Another big night for locally trained pacers when two of the more unwanted in betting pacers won feature races at the Temora Carnival Of Cups meeting last Saturday night.
The David Micallef trained Kettering Girl ($29.10), who had not won since winning at Junee in January last year, returned to the winners circle in the Milbrae Quarries Pace over 2000 metres.
Driven by Inter Dominion winning driver, Steve Turnbull (Smooth Satin), the six-year-old mare was given the perfect opportunity to win the race, settling toward the tail before being asked the question at the 400m marker, storming home to record a narrow but convincing win over Flaneur and early leader Salvator Mundi.
Kettering Girl is owned by breeders Brian and Robyn Smith with their daughter Hope at Murringo.
Not to be outdone, Wombat trainer Mick Prest presented driver John Vautin the perfect opportunity to record a feature win when Petes Pet Rock lead throughout in the Ex Services Club Cup.
Also starting 2020 with a bang was Matthew McCaffery and his family with their five-year-old mare Weona Blaster who secured her second race win at Temora the previous Saturday.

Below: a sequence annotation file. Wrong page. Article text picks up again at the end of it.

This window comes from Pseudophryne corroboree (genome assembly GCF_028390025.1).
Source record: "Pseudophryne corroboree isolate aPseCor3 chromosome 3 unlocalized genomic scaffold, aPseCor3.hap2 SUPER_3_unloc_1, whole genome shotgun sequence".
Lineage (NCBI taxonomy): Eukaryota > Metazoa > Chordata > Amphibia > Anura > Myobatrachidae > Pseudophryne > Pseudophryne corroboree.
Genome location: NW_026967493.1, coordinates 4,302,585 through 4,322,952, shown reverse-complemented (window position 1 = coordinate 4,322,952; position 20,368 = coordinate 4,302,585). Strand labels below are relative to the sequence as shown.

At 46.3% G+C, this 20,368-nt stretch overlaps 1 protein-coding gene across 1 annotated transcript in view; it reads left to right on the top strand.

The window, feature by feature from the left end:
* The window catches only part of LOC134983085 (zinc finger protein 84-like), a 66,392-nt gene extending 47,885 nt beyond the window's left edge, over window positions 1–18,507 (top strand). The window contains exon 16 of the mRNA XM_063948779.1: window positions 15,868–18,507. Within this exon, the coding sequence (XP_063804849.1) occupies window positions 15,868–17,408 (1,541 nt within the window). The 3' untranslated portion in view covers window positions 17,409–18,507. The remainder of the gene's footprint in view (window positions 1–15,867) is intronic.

Having been purchased at the Ladbrokes APG Sales in Sydney in 2017 for just $9000, the mare has only raced on 16 occasions since her first start in May 2017 at Junee and has now won her second race.
Albeit by a narrow margin, the Cowra win when she was driven by Mat Rue, was enough to suggest another win would not be far away and the Temora meeting was the catalyst of her posting another win for the popular harness racing long time participants.
Matthew, a butcher by trade, has come through the ranks and with his father Greg and mother Cheryl supporting him, he certainly has the nohow to continue his run of welcomed good luck.
Matthew carries the colours worn by his late pop Noel Norton. Cheryl is the daughter of one of the most astute drivers and trainers in this part of the world in the late Noel Norton. Noel was a master at placing a horse to its best advantage and the many wins of Piccadilly Pride and others were folklore in this part of town.
Greg, a welder by trade at Normoyles, on the other hand was encouraged to take up the sport in his early years by the late Clyde Cooke and others including Lester Donges, Don Simpson and driving his own horses that he successfully raced included Just Mandy.
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